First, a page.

Crappy monitor....DIE!, did.

I bought a Fujitsu Siemens C779 13 months ago...
Today I turned it on and everything seemed normal, but when I opened up the mediaplayer to watch a movie the picture suddenly became garbled...I´ve seen it before on this monitor although not that much and I expected it to go away.
Instead the picture shrunk horisontaly, at that point I switched the monitor off and restarted the computer.

The odd thing works in DOS but as soon as I switch to Windows (1024x768@85hz) the monitor switches off, the power light flashes (as in powerfailure) and it sounds like it "screams" in pain.

Any ideas what might have happened?, I am clueless.
And the bad part is that the warranty only covers one year, sucks that I have had it for 13 months...
I´m not sure, but I think it´s 2 more years that should cover for manufacturing faults, no?


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  1. Oh well, I just went to the shop and told them about the problem and all.
    Now I only have to wait 2 weeks before they can tell me whats wrong...yes it sucks.

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  2. A thought...can it be my graphics card that is messed up?
    Like it is supplying the wrong Hz info?

    I tried the following:
    Everything below 1024x768 works in all frequencies.
    1024x768@60hz works, but running it is not an option, to much flicker.
    1024x768@75hz "works" but the screen is awfully blurred.
    1024x768@85hz wont work, monitor switches off.

    <font color=red>I don´t need a sig</font color=red>
  3. Jake

    Based on your description “Monitor screams in pain” this sounds like an obvious monitor problem. Monitors have built in protection circuits that usually blank the screen and put it in low Power State if it detects a failure. This is done to eliminate the chance of screen burn on the CRT and eliminate any possibility of excess radiation from the CRT.

    If the video card was providing the wrong scan frequencies to the monitor I would expect the monitor to simply go into its power save mode. If the protection circuit is also failing then the symptom you describe is possible (loud scream). If this is the case, better to buy a new monitor than to try and fix it.

    Good Luck

    Jim Witkowski
    Chief Hardware Engineer
    Cornerstone /

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  4. Ok, thanks for the reply.

    As I´ve already turned the monitor in (oh, that sounds odd) and the guy told me they pay the cost I will give it a go.
    If it´s fubar I guess I consider buying a new it is now I am using my almost 10 year old monitor instead and it´s a pain for the eyes.

    <font color=red>I don´t need a sig</font color=red>
  5. I once found an everview monitor someone had dumped. It took it home and found it worked fine, but a weeks later it "screamed" and showed a scrambled picture. The reason for dumping was obvious. However, I powered it on then off while the computer was on and it worked! Sometimes I had to do it a few times. Maybe you should try that. Try a lower resoluton. I foudn that the everview worked fine a lower rez. It may have something to with the pixel clock. I think that at higher rez, it has to work harder. So if it fails the higher rez will not function but the lower rez (less stress)may. This makes sense considering the pixel clock determines resolution and that it scans faster at higher rezs. Kinda like an overclocked cpu. These are just hypothese from experience and reading btw. I can hear jim coming...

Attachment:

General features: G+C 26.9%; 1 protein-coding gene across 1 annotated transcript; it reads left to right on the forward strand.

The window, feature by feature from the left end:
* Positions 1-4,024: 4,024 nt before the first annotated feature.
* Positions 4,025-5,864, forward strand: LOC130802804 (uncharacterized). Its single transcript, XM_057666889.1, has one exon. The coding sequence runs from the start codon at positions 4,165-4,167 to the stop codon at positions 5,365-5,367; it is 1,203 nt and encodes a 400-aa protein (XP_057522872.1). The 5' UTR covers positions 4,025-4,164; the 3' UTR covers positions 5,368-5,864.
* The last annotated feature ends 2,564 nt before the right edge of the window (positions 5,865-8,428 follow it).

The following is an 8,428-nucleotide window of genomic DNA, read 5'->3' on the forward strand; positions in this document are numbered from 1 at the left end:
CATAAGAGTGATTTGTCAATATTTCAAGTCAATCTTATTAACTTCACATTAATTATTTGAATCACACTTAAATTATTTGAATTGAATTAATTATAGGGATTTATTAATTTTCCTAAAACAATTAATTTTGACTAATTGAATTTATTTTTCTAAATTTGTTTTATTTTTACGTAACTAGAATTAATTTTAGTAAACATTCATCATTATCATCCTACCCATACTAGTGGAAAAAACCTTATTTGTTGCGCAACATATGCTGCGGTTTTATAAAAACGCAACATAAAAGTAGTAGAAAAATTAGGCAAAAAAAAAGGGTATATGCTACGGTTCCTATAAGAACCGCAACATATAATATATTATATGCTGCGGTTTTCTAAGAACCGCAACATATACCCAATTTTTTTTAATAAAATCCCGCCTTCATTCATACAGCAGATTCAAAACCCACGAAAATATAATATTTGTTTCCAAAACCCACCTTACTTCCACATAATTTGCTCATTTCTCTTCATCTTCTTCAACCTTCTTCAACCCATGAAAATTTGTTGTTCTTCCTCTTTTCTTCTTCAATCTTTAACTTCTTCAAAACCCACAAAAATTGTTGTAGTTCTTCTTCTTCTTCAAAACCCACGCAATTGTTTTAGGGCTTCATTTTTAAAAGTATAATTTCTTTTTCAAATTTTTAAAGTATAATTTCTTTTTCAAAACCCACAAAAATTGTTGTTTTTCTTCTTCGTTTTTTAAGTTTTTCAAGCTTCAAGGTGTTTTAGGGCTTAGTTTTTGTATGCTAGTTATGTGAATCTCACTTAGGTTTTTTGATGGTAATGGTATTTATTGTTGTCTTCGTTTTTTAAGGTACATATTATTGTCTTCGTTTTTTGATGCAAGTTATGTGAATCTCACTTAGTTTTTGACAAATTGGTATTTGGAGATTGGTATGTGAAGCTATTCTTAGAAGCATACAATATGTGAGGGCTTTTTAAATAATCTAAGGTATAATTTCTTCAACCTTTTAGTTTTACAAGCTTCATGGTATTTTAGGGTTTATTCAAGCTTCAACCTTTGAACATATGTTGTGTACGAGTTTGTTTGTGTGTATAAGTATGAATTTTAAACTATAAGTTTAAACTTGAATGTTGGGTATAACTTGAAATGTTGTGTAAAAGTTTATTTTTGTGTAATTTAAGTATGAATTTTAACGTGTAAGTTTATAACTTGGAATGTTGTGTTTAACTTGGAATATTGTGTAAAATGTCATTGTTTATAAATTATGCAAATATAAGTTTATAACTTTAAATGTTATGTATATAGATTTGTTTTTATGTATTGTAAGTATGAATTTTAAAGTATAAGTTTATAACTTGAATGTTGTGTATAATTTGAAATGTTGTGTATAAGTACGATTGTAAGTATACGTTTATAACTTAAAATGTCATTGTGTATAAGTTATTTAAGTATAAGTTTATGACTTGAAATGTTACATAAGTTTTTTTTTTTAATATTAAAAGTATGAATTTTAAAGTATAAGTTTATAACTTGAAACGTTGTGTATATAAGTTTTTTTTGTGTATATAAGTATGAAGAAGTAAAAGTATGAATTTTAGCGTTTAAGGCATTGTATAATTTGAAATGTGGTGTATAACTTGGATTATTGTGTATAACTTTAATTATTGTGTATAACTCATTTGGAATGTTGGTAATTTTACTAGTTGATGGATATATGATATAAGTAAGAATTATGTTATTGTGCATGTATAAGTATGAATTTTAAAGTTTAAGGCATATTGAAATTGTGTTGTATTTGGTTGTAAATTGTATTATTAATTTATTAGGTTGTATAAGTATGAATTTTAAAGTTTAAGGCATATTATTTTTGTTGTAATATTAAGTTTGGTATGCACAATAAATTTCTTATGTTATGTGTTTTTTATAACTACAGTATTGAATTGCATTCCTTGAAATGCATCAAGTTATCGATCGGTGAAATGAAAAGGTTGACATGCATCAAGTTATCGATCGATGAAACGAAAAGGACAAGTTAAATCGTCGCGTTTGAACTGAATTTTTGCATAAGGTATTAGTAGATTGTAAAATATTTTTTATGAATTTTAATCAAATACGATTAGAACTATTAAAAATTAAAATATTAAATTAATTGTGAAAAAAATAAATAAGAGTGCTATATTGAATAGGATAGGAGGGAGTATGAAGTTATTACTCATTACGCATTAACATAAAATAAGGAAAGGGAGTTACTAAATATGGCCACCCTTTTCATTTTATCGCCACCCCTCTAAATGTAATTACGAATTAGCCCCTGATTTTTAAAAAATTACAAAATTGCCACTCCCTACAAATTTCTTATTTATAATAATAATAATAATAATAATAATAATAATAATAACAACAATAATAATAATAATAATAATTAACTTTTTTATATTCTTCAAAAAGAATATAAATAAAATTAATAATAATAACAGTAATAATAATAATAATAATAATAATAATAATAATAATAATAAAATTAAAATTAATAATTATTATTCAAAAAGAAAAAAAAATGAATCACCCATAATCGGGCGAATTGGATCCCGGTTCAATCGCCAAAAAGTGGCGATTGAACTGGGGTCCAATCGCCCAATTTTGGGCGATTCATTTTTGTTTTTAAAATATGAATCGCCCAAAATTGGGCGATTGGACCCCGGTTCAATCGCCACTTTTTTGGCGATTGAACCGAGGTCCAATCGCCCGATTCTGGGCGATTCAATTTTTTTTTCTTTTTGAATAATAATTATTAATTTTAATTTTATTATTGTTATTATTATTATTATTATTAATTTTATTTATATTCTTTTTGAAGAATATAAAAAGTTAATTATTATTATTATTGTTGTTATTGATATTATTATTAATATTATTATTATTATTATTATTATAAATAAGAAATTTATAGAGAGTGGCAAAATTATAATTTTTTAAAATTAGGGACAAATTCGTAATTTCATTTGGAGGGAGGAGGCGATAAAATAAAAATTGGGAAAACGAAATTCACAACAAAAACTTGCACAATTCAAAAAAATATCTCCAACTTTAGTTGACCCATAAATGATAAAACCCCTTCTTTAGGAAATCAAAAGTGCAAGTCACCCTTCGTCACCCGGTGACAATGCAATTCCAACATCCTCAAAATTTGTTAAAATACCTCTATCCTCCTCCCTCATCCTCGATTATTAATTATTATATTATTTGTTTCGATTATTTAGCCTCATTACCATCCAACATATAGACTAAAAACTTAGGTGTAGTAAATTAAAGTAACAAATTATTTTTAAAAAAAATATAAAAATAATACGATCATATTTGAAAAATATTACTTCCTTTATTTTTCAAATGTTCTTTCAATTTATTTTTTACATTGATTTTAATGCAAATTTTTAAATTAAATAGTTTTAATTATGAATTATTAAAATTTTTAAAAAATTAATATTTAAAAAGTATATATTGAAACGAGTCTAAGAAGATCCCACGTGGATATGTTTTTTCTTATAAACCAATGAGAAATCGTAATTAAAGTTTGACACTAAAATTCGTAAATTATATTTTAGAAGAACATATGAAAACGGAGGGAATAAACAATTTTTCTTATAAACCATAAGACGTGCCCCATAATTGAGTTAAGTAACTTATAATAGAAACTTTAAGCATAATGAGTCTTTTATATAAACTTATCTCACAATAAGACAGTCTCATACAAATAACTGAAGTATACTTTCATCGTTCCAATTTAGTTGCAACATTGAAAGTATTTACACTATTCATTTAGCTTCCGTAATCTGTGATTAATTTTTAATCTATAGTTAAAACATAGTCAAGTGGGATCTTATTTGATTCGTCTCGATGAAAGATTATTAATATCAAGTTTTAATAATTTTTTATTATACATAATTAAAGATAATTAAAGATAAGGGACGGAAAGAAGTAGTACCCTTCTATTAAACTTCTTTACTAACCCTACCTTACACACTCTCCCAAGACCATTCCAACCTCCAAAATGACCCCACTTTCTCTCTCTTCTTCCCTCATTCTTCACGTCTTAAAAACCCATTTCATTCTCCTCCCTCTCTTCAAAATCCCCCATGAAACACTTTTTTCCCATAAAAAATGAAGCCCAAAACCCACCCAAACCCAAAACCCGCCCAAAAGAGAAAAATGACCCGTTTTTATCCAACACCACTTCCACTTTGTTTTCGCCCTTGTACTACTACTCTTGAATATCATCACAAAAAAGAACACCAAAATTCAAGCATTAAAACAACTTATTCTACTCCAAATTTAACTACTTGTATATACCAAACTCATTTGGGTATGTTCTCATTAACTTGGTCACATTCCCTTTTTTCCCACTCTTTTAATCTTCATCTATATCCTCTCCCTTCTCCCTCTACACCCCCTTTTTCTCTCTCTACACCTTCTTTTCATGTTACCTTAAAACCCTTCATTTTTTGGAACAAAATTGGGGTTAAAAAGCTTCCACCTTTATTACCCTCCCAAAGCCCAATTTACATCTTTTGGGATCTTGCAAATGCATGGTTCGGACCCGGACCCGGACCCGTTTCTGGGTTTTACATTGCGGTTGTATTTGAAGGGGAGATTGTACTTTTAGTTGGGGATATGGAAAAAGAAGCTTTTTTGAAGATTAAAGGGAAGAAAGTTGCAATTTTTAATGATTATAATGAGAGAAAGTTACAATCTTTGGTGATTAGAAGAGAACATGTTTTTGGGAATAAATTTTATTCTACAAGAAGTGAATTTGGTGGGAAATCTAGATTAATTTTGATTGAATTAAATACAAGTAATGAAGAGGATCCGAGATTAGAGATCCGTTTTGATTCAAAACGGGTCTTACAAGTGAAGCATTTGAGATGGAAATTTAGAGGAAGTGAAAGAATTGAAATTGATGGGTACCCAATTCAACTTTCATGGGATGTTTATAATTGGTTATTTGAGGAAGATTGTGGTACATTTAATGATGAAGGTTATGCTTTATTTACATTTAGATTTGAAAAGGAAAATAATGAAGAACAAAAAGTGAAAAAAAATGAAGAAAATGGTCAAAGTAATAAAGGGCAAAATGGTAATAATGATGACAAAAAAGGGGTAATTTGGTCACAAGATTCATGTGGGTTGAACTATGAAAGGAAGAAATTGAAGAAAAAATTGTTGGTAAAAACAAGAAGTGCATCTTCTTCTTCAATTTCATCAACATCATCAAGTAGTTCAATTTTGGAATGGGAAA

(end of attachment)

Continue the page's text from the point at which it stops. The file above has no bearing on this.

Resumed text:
Quality is better than name brand, even regarding beloved AMD.
  6. I have this crappy 15" monitor that if put in a resolution or feresh rate too high will produce a weird scrambled picture and a screaming noise. I always guessed that the monitor just wouldnt support that res but perhps not??

    My sig's faster than yours, and it overclocks better too....
  7. Uhm... No, I'm not saying that scrambled image and screaming rules out monitor refresh limitation. Your case may be different from jakes.

    In Jakes case, it died all of sudden while working. So, assuming he was running in the right refresh in the first place, it could have been that his pixel clock just went kaputz. However, pixel clocks don't necessarily work or don't work. My experience suggests that they can fail at higher rez but still work at lower rez. So, if you your monitor fails at a higher rez, you may still salvage it for use at lower rez.

    You should definitely not tax your monitor at a higher refresh rate if it doesn't support it! From your post, it's unclear whether that high refresh is supported by your monitor (anyways it doesn't now), if it isn't don't go there. Yes, possibly your monitor may have at one supported the higher refresh, but now does not.

    Quality is better than name brand, even regarding beloved AMD.
  8. Yes, my monitor was supposed to support that refresh rate/resolution ratio, but it didnt. I got this monitor second hand with a £10 PC. What im saying is that perhaps at one point in time, this monitor had exactly the same problem as Jakes, it was running normally at a supported standard but then failed to operate correctly at that supported rate.

    My sig's faster than yours, and it overclocks better too....
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